Swavesey and the Great War
John Symonds - Prisoner of War
The Swavesey roll of honour makes sad reading but it is important to remember that many local men who served in the war returned to tell of their experiences.One such man was John Symonds who was taken prisoner on the 22nd March 1918 whilst serving with the East Kent Regiment (The Buffs).
Lance Cpl J.A. Symonds
The following account was published in the local newspaper on 27th December 1918.
Prisoner of Wars Experiences
Lance Corporal J.A. Symonds, The Buffs, whose repatriation from a German prison camp was briefly recorded last week, has furnished some interesting details of his capture and captivity. He was taken prisoner at Vandual, near St Quentin, at 7 a.m. on 22nd March last.
His platoon had been surrounded on the previous evening, and had taken refuge in a dug-out. About midnight the officer in command and Lance Corporal. Symonds left the dug-out to endeavour to find a way of escape. Passing along a neighbouring trench they saw Germans in a dug-out, but succeeded in passing by without attracting notice, and at length reached the cookhouse of their Battalion, a ruined building, but found it occupied as enemy headquarters. Realising that escape was impossible they returned to their comrades in the dug-out, and at 7 a.m. on the 22nd, surrendered.
After employment on ammunition dumps etc., Symonds reached Guise, where he met another Swavesey lad, Private Arthur Beaumont, Machine Gun Corps., who had also been captured on the 22nd March.
At Guise they witnessed a brutal incident. They were endeavouring to obtain food from a German cookhouse when they saw a little French boy offer bread to some French prisoners. A German sentry attempted to bayonet the little fellow, but failed. He then shot him in the head.
The two Swavesey lads kept together until they reached Giessen, where they were separated and sent away on different work. Symonds was employed in a stone quarry at Hahnstattin, Wiesbaden. He says that for about three months until the Red Cross parcels began to arrive he was in a state of semi-starvation.
The food, mainly vegetables, such as turnips, cabbage, etc., was utterly insufficient in quantity and unsuitable for keeping body and soul together. On one occasion water in which a German woman had poached eggs was given as a soup for supper.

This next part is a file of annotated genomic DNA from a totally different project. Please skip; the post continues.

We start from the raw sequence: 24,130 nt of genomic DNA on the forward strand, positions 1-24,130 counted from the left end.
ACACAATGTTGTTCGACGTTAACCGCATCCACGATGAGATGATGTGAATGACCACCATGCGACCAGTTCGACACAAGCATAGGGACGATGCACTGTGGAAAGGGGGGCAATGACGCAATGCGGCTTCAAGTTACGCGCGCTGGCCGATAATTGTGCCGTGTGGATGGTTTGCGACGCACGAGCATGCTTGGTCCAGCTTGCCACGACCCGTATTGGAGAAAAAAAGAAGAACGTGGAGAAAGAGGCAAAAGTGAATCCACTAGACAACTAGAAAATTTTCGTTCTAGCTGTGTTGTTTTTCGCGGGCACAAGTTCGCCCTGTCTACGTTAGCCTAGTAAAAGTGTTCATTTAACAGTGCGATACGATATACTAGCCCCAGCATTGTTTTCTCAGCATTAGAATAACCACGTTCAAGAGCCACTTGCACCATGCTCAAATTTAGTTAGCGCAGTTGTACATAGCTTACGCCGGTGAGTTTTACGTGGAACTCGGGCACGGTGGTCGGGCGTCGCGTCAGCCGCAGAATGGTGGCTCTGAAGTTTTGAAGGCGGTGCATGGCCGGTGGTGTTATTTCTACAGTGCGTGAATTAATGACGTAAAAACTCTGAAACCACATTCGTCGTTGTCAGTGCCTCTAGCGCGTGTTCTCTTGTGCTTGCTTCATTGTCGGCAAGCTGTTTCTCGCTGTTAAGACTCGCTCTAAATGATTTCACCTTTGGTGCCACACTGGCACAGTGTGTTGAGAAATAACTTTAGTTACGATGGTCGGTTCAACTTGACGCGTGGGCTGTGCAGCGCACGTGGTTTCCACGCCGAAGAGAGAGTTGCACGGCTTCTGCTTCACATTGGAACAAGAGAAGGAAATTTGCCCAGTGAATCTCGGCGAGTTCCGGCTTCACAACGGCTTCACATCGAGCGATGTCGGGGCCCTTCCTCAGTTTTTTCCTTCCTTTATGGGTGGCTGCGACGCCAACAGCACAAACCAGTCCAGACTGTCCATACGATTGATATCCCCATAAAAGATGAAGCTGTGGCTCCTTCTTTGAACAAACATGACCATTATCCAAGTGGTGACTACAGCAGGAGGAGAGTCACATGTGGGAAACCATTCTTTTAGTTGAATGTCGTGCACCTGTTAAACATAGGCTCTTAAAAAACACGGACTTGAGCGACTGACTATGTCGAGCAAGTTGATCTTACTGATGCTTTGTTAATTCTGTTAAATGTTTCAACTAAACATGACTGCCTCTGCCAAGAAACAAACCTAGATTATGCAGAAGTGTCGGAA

Lance Corporal Symonds cannot adequately express his gratitude for the parcels of food supplied though the Red Cross Society. Without them he declares he would have starved.
On November 13th the prisoners learned that the Armistice had been signed, and that they were to be repatriated. Taking advantage of the absence of the sentry, who was busily engaged in conversation with the manager of the quarry, Symonds with some Englishmen and an American escaped after cutting the barbed wire.
After wandering for three days and nights, being guided by the Americans compass, they found Giessen, and at the beginning of December Symonds was sent by train to Metz. Here he had to go into hospital suffering from influenza and bronchitis, and after a few days was removed to another French hospital at Moulins, where he was detained for a week. Thence he came back to Blighty by way of Paris.
I have had a rough time with the Bosches ... If ever there was a country beaten, Germany is that one. I am sorry to say that almost half of the prisoners of war are ill - French, Italians, Russians and English - it is a shame to see the poor fellows. Nobody knows what they have suffered, only those who have had some of it.
John Symonds from Boxworth End, Swavesey had joined up on the 18th April 1917 and had travelled abroad just before Christmas of the same year.
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